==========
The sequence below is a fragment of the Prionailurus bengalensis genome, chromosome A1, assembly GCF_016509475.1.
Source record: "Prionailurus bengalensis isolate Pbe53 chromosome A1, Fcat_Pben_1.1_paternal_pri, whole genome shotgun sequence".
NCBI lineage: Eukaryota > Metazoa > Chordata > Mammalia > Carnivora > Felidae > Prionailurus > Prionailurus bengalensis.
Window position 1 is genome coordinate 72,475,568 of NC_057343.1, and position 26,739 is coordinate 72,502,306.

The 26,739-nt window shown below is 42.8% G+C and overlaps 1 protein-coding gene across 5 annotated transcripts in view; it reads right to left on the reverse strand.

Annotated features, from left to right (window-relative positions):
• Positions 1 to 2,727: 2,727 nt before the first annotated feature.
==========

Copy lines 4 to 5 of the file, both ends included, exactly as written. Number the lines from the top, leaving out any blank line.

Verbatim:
Window position 1 is genome coordinate 72,475,568 of NC_057343.1, and position 26,739 is coordinate 72,502,306.

The 26,739-nt window shown below is 42.8% G+C and overlaps 1 protein-coding gene across 5 annotated transcripts in view; it reads right to left on the reverse strand.